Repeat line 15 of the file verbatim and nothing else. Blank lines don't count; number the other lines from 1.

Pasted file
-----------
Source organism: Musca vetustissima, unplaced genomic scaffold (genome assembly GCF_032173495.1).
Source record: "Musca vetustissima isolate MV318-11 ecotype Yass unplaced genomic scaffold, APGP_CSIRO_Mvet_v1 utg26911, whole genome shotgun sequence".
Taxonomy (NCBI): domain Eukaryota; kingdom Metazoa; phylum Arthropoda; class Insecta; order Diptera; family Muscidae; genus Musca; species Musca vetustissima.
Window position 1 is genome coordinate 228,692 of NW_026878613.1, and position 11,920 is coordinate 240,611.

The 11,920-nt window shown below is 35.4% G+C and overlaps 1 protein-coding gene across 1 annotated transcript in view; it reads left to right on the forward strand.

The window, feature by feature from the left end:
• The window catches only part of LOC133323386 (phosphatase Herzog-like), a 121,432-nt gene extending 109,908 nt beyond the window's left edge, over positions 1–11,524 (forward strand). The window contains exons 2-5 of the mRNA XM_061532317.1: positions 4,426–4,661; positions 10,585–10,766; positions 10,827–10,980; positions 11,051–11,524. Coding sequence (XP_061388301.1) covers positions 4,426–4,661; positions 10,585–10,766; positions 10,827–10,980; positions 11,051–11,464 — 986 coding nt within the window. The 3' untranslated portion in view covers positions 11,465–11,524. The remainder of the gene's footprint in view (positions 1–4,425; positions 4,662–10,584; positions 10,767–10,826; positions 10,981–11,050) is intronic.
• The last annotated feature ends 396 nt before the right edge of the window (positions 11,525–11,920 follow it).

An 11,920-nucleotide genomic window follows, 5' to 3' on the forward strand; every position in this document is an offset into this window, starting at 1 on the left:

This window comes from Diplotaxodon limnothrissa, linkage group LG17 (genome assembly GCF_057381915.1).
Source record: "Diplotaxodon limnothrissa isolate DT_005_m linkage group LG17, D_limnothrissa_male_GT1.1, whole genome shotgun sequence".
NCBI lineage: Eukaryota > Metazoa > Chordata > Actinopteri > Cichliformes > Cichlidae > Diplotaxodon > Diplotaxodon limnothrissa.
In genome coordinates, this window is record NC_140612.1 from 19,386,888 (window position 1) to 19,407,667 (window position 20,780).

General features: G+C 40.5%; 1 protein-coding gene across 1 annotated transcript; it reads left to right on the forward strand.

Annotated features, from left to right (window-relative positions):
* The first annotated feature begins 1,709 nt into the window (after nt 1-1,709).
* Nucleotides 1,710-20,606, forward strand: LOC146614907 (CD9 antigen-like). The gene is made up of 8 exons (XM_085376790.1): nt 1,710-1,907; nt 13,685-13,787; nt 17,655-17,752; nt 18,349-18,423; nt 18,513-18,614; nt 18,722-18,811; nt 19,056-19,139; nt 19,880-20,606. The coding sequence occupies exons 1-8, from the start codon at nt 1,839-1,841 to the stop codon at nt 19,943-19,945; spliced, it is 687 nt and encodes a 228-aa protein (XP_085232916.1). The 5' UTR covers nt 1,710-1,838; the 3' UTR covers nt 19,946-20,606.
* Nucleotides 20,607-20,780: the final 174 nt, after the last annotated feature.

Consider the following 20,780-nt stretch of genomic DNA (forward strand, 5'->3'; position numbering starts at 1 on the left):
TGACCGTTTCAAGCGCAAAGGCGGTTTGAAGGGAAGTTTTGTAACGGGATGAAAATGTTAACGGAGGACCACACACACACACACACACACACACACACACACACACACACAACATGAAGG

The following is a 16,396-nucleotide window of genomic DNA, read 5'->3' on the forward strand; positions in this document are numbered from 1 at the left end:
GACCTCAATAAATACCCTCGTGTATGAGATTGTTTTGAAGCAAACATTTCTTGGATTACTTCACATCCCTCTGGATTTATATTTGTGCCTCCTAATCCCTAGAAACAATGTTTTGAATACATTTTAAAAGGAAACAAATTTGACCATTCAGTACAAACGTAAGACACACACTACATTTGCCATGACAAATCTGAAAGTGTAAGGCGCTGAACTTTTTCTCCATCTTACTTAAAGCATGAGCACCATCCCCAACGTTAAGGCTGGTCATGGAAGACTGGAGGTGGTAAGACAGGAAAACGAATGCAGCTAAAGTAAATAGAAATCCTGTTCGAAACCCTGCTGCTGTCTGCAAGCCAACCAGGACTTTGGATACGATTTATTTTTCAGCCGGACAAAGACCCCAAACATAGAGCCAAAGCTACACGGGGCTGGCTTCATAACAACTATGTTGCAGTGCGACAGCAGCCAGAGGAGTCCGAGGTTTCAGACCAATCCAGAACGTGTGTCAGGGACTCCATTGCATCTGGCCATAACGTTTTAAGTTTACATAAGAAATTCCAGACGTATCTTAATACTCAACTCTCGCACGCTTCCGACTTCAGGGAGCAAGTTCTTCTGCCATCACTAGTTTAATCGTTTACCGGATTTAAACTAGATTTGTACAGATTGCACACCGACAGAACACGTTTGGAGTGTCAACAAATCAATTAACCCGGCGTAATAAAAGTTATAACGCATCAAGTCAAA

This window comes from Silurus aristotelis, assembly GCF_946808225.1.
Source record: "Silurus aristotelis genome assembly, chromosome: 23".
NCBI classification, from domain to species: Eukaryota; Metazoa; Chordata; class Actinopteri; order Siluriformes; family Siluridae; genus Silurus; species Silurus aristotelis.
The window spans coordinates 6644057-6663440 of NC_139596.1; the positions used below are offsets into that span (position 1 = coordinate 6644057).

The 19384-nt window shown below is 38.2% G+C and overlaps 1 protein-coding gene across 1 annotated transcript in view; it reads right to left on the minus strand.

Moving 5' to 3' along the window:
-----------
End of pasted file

Annotated features, from left to right (window-relative positions):